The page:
[riot-devel] Question about hwtimer_now implementation..

Joakim Gebart joakim.gebart at eistec.se
Tue Oct 14 22:06:53 CEST 2014

Hello Michael and list,

On Tue, Oct 14, 2014 at 7:36 PM, Thomas Eichinger
<thomas.eichinger at fu-berlin.de> wrote:
> Hi Michael,
> On 14 Oct 2014, at 19:26, Ludwig Ortmann <ludwig.ortmann at fu-berlin.de> wrote:
>>> Specially, what should be hwarch_now()/hwtimer_arch_now be returning?
>>> Is it supposed to be the ticks from boot, or the current value of the timer
>>> from when hwtimer_arch_set*() called?
>> hwtimer_arch_now should return the "system time".
>> As the timer may overflow, this is the tick count since boot in the
>> first iteration.
> To be more specific, hwtimer is started by RIOT during startup by auto_init. It is expect to run from this point on in upcounting mode. Optimally the underlying timer is 32bit wide and driven by a 1MHz clock.

This is a problem that I ran into as well when porting RIOT to another
Freescale CPU (K60, Cortex-M4). I have 4x 32 bit timers (called the
PIT module), all running at 48 MHz, which means it will overflow after
only 90-ish seconds, or another timer running at 32.768 kHz (called
the LPTMR module), but it is only 16 bit, so it will overflow after 2
seconds. Another trivial problem is the fact that many timers on the
K60 are down counting. It is however possible to chain the PIT timers
to each other to achieve a frequency lower than 48 MHz by using two or
more timers/counters together.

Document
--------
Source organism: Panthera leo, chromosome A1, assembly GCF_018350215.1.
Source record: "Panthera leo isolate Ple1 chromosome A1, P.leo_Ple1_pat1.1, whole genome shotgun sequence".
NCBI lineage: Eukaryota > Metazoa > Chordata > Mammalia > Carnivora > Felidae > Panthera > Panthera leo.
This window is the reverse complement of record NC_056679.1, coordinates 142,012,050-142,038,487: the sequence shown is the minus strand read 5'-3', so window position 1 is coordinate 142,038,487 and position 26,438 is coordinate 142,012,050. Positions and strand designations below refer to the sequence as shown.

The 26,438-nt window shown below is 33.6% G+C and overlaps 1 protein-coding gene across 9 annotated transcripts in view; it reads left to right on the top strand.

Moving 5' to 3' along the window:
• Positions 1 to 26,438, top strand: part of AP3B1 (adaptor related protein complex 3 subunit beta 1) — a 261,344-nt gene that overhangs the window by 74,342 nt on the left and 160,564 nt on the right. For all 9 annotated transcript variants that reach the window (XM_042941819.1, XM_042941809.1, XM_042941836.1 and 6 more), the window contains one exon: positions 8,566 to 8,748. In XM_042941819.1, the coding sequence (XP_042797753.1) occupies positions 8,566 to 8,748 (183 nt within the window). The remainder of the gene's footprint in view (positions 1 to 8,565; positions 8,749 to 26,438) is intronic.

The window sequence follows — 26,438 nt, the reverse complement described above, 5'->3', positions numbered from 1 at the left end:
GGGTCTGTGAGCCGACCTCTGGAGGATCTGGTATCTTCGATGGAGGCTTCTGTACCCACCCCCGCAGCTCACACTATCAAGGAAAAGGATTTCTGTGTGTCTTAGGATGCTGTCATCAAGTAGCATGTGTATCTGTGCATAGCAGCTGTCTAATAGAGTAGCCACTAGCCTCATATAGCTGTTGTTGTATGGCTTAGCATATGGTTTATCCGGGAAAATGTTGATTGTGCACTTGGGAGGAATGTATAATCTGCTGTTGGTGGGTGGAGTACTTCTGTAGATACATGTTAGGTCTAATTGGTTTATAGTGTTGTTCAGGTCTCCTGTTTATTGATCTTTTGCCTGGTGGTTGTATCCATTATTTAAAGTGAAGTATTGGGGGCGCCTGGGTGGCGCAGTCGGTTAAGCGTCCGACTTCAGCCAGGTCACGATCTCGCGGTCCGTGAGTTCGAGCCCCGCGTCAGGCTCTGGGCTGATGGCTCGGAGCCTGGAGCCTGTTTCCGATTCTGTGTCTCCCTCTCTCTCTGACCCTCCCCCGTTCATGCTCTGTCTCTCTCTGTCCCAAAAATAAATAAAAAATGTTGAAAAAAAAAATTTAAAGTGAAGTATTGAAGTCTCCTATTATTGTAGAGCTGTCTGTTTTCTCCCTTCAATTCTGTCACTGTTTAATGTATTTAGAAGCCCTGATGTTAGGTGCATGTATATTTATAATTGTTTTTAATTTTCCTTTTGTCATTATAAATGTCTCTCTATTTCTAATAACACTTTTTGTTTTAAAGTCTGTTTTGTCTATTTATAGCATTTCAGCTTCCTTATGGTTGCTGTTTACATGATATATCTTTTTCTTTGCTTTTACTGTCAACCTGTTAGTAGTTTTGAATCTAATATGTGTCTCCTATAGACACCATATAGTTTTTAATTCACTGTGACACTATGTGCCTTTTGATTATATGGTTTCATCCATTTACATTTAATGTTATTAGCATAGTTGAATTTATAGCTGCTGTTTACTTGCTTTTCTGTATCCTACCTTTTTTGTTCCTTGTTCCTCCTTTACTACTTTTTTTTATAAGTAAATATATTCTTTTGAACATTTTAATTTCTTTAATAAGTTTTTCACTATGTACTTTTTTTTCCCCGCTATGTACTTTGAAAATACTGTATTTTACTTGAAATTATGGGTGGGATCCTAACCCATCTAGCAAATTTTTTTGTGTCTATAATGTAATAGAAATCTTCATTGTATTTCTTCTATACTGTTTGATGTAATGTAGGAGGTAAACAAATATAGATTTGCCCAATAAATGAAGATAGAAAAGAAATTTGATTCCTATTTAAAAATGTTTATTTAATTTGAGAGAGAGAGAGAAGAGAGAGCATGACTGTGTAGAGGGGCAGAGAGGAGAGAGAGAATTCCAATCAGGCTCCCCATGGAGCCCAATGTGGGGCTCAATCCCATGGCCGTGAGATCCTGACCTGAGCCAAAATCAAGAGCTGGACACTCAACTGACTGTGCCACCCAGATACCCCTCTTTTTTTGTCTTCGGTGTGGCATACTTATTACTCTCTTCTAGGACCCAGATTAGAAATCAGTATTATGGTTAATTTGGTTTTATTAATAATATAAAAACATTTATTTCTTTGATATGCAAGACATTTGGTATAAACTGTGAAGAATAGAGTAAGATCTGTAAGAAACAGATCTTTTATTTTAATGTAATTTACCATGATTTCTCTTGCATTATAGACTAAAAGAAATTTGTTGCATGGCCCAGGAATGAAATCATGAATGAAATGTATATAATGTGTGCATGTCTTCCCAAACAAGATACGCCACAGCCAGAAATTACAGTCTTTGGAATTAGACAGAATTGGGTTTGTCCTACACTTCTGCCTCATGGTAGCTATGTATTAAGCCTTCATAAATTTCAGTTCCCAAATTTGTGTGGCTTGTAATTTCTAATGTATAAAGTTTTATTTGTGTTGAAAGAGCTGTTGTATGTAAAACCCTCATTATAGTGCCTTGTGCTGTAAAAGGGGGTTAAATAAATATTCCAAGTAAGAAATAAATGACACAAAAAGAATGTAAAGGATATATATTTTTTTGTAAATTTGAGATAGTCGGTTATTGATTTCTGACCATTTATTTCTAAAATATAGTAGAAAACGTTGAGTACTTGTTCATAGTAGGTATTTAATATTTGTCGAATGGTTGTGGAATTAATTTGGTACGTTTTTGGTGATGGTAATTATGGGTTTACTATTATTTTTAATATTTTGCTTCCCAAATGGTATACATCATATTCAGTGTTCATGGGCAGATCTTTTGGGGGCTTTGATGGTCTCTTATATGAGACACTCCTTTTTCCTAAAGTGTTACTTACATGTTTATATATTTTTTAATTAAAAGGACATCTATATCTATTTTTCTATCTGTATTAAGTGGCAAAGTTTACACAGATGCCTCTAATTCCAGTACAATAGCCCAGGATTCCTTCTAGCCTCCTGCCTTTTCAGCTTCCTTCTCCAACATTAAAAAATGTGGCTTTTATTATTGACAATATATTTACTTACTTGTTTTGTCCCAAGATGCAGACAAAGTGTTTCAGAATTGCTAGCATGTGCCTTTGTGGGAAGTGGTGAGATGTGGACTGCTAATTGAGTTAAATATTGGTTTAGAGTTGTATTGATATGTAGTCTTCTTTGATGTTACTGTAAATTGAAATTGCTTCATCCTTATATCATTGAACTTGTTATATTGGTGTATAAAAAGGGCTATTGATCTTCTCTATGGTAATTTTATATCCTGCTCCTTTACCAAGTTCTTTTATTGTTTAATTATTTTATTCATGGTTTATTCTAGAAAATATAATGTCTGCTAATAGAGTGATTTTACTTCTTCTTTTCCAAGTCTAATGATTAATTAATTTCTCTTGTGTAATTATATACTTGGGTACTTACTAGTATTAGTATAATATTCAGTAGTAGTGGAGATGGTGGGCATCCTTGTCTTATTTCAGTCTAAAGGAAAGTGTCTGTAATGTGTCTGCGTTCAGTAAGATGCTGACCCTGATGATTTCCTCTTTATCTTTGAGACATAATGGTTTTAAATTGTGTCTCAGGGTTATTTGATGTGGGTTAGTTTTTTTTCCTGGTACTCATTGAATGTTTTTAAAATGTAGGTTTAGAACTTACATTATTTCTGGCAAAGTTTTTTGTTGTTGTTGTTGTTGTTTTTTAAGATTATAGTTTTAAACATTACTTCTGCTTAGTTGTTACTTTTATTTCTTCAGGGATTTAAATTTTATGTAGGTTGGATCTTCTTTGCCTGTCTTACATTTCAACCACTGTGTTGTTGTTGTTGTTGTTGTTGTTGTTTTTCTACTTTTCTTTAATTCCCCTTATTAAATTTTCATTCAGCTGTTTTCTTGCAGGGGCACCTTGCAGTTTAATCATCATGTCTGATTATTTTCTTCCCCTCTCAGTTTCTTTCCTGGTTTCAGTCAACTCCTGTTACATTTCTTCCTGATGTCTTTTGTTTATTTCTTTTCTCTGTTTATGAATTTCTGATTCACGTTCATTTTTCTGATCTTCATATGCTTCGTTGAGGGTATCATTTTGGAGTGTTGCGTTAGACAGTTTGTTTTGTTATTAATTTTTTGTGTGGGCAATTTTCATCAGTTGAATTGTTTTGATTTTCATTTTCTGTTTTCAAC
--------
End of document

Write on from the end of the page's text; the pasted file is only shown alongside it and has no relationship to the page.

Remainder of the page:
I don't know how much alike the KL46Z and the K60 are, I guess that
there are many major differences (Cortex-M4 vs. Cortex-M0+), but maybe
you could find something of use for your porting efforts in my WIP
branch. I have been meaning to change the hwtimer implementation to
use the LPTMR module instead of the PIT module in order to keep
running even during STOP modes to conserve power, but I haven't gotten
around to it yet. I only work on this project when I have some spare
time in the evenings or weekends.

I have some other hwtimer questions too:

Is the hardware timer module expected not to halt when the CPU is
entering low power modes (STOP etc.)?
Is the hwtimer module expected to be able to keep any particular precision?
Does the hwtimer module need to be able to wake the CPU from sleep?

> But as Ludwig mentioned, hwtimer_arch_now() is expected to return this free running counter value.

What are the assumptions made by the OS on this timer implementation?
Is it expected to not overflow in less than X seconds? There has been
some discussions on the mailing list and the Github tracker about some
platforms with only 16 bit counters for timers and the problems that
comes with it.

> Best, Thomas
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Best regards,

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